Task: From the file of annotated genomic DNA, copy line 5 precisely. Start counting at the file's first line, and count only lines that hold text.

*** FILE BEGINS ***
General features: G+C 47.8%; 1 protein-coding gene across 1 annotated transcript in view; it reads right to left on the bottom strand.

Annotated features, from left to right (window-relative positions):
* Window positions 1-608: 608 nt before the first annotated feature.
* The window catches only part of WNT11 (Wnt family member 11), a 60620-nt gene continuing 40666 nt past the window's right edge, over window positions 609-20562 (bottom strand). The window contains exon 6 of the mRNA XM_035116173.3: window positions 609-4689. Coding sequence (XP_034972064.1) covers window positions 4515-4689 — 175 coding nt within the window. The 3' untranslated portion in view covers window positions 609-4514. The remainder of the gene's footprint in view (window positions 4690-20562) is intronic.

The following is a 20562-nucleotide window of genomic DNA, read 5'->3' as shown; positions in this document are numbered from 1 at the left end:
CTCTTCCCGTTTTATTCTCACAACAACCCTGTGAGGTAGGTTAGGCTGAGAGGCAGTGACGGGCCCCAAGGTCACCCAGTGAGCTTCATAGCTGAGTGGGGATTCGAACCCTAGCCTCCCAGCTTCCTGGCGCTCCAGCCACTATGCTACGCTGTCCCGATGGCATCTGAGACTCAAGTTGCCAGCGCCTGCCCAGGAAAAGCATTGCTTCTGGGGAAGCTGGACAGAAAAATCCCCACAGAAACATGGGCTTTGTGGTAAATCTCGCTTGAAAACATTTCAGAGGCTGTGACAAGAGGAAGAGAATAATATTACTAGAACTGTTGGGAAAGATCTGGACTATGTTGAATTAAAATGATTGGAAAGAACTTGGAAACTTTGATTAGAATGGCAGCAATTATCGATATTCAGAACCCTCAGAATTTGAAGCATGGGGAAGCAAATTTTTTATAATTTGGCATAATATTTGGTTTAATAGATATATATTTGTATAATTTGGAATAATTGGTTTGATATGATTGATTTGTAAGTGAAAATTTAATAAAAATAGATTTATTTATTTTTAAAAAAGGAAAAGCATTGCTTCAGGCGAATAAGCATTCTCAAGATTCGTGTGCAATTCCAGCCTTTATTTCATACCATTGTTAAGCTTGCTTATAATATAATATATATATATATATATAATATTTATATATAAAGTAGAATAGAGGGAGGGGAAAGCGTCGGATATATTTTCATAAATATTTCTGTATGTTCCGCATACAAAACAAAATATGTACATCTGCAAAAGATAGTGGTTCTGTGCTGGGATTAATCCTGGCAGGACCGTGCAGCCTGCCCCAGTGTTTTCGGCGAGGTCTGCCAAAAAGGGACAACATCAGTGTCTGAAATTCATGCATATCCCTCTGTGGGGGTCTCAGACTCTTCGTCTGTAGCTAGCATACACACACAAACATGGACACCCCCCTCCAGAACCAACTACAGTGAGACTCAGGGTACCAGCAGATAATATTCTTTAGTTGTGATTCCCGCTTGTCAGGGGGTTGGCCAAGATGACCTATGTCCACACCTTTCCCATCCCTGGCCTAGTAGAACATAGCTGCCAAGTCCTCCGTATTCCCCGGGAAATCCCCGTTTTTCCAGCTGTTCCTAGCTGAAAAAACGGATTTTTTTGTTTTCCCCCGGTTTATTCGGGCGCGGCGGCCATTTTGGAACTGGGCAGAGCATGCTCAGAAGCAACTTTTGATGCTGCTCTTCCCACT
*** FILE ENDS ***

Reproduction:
The following is a 20562-nucleotide window of genomic DNA, read 5'->3' as shown; positions in this document are numbered from 1 at the left end: